John O'Sullivan (third from the left) poses with DS Athletic Director Jeff Parcels, Student-Athletes Angus Goodearl, Sam Dawley and Sarah Lamson, and DSHS Headmaster John Smith.
On November 16, the Dover-Sherborn community hosted John O'Sullivan, founder and CEO of Changing the Game Project. John spoke to 400+ student-athletes at Dover-Sherborn High School after school, followed by a presentation to the DS High School and youth coaches. He then addressed over 125 parents and guardians in an evening presentation entitled "Creating an Athlete-Centered Environment in Youth Sports.”
During his presentation to the student-athletes, O'Sullivan encouraged his audience to "find their one percent” - to improve their behavior and their habits in order to create a culture of positivity throughout every season. He reminded them to refrain from playing the blame game, to pick up their teammates after mistakes are made, and that sport skills become life skills. As for specialization in one sport? John suggests that kids not focus on just one, but take a broad approach to learning and playing multiple sports; it's better for their body, their mind, and their experience.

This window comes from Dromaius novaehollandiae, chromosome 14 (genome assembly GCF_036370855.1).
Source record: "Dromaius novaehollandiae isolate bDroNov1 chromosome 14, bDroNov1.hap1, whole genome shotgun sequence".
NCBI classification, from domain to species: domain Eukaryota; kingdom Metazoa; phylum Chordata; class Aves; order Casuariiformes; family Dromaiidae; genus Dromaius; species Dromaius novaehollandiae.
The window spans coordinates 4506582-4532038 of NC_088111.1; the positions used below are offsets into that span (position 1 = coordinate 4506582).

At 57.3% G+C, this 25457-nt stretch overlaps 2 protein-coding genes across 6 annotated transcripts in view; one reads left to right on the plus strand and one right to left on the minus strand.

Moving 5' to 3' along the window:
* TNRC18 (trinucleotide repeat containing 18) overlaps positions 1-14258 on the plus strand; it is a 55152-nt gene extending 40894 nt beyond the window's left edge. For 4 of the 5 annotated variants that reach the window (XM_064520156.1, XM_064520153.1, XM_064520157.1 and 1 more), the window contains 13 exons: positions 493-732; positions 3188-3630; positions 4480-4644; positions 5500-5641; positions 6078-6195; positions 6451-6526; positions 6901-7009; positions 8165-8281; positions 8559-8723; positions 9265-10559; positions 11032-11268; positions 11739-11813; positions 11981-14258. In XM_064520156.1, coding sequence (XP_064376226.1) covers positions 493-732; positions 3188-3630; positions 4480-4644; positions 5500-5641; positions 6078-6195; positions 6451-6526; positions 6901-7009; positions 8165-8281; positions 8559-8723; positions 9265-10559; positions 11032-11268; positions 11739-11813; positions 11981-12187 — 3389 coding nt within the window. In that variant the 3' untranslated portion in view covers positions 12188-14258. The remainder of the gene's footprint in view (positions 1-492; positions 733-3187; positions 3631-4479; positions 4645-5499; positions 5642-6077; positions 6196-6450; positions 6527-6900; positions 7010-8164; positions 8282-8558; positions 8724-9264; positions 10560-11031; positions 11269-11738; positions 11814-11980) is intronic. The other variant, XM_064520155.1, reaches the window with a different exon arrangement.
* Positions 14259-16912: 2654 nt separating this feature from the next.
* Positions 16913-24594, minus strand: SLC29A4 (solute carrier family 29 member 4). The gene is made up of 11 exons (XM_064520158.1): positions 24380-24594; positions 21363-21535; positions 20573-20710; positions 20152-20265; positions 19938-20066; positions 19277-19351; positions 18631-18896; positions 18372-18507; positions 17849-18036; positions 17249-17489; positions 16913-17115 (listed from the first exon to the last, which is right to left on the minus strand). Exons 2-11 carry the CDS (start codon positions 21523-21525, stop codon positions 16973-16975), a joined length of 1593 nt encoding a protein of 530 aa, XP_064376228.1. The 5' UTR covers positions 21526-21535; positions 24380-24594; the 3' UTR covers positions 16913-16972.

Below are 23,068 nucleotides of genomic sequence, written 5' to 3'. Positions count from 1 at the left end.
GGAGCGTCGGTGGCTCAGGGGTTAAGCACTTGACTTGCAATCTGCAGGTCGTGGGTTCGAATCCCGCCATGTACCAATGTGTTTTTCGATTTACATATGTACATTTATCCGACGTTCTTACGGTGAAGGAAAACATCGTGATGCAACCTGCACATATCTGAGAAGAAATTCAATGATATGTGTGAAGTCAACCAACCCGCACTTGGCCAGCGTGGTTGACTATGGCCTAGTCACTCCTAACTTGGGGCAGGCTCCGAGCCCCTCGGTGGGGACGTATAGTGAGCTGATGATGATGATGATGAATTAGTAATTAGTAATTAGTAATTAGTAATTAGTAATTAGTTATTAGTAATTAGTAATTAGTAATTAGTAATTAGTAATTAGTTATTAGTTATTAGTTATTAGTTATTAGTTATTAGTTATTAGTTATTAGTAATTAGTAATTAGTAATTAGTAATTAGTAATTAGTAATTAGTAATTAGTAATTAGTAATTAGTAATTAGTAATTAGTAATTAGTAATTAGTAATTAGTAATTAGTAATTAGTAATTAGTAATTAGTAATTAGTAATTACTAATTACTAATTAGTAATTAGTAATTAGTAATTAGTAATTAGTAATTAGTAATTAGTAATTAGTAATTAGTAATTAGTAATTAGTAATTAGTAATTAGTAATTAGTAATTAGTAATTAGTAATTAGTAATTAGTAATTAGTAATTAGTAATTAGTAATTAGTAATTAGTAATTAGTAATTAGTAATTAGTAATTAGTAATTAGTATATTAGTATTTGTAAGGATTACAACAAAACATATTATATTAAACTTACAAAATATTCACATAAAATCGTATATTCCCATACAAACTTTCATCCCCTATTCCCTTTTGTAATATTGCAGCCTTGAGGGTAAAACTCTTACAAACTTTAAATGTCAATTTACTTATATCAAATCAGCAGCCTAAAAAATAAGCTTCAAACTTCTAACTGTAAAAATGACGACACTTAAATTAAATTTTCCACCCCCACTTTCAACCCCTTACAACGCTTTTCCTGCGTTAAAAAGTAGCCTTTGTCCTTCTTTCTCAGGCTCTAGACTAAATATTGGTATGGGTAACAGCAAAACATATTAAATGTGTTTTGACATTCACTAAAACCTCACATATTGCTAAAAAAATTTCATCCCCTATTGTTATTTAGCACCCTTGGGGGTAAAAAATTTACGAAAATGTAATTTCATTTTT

When speaking to DS coaches, John talked of how important it is to build confidence, develop character, and connect with their athletes - and emphasizing how vital it is that they hold their athletes accountable for their actions in order to create positive behaviors that drive performance.
He asked: "What makes a good coach?" Approximately 80 percent of the coaches’ answers were attributes that fell under “connection/emotional intelligence,” while 20 percent of their answers fell under “knowledge of the sport.” Establishing goals and values early in the season is key to creating a good team.
Parents and guardians were asked in their evening presentation what has changed in sports since they were kids: the answers included costs, early specialization, more competition, and greater push for younger teams to form by levels. O'Sullivan reminded parents why kids play sports: that it's fun, it helps them develop a passion, and, as parents, we need to let them own the sport for themselves.
A key take-away from the presentation for many in the audience was John's advice on talking to kids after a game: "I love watching you play" should be the first words parents say - before going to get ice-cream.
Videotapes of John O'Sullivan's three presentations will become available for anyone wishing to view them.
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